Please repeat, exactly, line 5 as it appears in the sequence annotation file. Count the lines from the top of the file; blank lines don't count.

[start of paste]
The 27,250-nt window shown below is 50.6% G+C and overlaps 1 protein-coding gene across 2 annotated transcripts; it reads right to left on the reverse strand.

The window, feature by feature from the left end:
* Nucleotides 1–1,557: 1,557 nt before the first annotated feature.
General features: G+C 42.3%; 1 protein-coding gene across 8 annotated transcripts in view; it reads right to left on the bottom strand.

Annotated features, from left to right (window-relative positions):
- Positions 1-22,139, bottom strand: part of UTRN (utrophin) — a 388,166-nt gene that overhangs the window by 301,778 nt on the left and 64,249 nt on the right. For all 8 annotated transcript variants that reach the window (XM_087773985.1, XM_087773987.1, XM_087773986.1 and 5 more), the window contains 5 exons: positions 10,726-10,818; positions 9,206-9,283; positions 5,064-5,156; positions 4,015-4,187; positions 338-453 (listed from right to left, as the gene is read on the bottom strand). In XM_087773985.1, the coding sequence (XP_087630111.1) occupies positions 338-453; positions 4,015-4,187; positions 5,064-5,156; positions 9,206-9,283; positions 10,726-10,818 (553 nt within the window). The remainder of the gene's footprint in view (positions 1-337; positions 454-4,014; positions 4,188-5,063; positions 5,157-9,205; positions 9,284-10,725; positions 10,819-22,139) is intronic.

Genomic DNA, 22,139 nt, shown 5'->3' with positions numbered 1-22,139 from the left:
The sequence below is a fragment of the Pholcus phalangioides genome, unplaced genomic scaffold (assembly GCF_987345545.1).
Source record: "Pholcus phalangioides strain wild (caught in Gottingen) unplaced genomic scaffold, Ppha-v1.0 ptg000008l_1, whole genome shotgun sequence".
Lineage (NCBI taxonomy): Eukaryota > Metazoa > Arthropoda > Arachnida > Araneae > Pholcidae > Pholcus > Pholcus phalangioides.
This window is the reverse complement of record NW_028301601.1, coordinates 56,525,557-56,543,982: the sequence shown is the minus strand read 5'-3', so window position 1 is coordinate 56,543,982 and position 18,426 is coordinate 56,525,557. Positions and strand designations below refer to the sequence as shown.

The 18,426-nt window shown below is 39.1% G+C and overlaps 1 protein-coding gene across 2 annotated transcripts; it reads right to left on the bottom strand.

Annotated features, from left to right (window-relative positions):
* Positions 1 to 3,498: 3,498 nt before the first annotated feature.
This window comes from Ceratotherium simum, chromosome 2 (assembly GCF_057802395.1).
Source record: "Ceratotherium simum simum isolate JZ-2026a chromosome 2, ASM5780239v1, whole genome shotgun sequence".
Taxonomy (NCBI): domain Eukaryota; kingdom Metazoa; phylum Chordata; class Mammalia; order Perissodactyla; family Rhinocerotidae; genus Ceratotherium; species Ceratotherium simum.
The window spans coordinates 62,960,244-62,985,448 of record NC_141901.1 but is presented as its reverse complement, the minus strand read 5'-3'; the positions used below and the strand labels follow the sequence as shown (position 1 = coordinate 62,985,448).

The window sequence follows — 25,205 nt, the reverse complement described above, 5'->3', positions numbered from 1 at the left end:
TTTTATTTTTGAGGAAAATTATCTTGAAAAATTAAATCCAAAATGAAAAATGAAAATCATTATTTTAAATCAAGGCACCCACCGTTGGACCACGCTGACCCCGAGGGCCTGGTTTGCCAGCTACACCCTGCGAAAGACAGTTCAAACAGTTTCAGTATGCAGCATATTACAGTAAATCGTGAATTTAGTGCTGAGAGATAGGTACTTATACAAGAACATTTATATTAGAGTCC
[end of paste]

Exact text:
Annotated features, from left to right (window-relative positions):